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People with epilepsy "may reliably predict their seizures - study

23 January, 2007

Some patients
with epilepsy can reliably predict when they are likely to have a
seizure, according to a study published in the January 23, 2007, issue
of Neurology, the scientific journal of the American Academy of Neurology.

Researchers believe the findings may lead to better seizure prevention for people with epilepsy.

"Many
patients report they can identify periods of increased risk for
seizure, but this has not been prospectively tested before," said lead
study author Dr. Sheryl Haut of the Montefiore Medical Center in Bronx, New York.

The
researchers examined 71 patients who had at least one seizure during
the past year, but not more than one per day. Patients were asked to
keep a daily log in which they predicted how likely they were to
experience a seizure in the coming 24 hours.

57
patients experienced seizures during the study. Of these patients, the
study found they correctly predicted about 32 per cent of their
seizures, and 83 per cent of their seizure-free days. Seizures were
twice as likely to happen in the 24 hours following a positive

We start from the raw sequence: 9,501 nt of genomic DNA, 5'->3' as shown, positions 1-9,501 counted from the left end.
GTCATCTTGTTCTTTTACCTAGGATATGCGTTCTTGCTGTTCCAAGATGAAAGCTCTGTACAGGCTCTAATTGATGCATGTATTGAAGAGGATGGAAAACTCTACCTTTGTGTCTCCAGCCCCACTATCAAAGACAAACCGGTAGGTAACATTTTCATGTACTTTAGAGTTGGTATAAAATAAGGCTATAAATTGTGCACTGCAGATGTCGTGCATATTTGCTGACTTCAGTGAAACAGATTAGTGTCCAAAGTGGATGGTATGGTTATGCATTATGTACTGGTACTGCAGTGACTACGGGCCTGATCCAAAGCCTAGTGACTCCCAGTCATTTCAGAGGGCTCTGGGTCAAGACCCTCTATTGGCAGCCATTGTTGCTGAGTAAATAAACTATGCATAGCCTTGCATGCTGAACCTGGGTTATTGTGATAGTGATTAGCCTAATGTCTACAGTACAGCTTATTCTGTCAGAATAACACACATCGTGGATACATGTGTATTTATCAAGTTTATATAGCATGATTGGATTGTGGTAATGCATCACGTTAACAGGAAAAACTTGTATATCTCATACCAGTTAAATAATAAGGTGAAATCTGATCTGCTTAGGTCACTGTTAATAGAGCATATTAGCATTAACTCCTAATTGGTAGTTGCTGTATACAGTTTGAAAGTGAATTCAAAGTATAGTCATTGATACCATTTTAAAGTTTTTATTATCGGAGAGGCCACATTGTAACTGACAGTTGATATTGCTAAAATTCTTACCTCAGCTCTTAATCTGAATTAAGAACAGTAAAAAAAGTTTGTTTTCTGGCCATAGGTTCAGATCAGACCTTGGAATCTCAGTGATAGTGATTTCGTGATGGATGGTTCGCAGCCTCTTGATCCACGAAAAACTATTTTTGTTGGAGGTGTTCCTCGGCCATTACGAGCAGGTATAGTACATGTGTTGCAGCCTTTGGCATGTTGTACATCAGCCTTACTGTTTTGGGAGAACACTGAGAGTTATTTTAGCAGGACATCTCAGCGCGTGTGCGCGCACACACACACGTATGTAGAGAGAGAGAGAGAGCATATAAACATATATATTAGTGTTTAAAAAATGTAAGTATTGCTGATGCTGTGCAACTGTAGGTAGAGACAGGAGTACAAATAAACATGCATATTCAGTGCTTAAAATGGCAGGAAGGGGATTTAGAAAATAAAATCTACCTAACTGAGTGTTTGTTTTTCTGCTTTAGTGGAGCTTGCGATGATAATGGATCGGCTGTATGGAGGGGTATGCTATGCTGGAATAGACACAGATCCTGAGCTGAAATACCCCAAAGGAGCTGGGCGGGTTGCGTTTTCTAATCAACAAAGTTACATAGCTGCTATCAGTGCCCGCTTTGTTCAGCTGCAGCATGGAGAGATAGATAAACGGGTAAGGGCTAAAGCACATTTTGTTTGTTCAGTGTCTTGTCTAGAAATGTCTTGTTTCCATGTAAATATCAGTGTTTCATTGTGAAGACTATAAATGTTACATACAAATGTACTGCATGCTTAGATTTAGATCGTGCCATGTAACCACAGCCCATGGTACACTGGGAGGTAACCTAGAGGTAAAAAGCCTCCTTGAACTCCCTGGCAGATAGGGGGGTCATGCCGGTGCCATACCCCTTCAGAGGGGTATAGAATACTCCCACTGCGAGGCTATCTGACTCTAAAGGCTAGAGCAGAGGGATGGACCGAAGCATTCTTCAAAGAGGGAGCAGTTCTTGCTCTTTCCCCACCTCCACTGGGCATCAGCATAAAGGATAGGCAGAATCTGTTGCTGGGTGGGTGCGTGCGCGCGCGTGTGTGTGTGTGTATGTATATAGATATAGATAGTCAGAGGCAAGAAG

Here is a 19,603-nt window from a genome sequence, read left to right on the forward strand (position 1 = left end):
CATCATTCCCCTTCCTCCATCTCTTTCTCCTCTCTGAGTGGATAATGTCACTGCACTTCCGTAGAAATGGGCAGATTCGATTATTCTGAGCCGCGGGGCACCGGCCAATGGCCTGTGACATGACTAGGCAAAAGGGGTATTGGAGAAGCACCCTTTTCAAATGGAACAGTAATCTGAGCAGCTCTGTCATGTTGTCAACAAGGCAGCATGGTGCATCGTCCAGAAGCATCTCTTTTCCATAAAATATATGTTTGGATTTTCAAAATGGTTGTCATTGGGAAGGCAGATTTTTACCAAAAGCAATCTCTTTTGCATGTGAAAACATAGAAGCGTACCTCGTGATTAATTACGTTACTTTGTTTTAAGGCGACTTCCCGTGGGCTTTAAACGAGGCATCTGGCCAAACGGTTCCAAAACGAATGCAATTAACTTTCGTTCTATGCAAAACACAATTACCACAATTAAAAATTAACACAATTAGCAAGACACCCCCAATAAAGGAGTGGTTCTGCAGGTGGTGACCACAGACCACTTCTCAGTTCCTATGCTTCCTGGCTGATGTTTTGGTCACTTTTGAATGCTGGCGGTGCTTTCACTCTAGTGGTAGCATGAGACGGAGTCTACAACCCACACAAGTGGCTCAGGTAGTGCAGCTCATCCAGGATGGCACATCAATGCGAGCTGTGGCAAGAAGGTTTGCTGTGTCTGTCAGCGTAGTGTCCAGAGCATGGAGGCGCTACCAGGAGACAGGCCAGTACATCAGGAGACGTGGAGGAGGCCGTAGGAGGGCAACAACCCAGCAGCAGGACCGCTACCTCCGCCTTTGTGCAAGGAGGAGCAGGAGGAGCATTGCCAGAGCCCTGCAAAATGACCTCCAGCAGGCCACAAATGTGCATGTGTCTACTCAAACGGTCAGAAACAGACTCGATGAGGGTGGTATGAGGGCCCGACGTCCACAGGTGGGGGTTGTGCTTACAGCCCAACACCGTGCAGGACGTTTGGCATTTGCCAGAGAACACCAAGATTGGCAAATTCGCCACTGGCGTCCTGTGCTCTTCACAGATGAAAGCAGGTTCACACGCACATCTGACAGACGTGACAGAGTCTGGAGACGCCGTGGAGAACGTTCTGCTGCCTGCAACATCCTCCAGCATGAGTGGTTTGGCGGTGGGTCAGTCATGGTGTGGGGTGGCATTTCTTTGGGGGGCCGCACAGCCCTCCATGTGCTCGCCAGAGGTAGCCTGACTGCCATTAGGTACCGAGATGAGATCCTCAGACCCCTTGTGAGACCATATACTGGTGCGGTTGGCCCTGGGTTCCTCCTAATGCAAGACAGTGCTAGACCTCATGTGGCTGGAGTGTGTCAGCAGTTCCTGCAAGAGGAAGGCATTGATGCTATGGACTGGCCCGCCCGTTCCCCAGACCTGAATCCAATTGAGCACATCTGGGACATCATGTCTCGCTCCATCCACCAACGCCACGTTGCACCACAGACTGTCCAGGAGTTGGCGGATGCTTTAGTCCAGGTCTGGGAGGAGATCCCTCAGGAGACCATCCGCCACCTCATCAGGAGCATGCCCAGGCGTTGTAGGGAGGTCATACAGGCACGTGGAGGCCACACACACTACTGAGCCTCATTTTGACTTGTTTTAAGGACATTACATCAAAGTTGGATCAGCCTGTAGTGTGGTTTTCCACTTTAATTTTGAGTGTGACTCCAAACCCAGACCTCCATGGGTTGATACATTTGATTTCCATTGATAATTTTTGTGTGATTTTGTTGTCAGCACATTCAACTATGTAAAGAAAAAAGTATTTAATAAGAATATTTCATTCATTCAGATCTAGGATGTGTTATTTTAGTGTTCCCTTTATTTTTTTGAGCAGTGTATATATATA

prediction.

Some
people were much better at predicting their seizures than others. "The
study found a subgroup of 12 patients in which seizures were more than
three times as likely following a prediction," said Haut. "While these
patients were younger and had a higher seizure rate, no other factor
stood out as a likely reason for their higher accuracy."

If
these results are confirmed in future studies, the ability to predict
seizures could have significant implications for the treatment of
epilepsy.

"Patients
who can accurately predict an increased risk of seizure might be able
to take medications to pre-empt a seizure before it starts," said Haut.
"Accurate prediction of a reduced risk is also important since it might
provide reassurance and improve quality of life for people with
epilepsy."

"The
study has several limitations, such as patients reporting their own
predictions and seizures, but overall it is an important step towards a
new direction for obtaining better seizure control and improving the
lives of people with epilepsy," said Haut.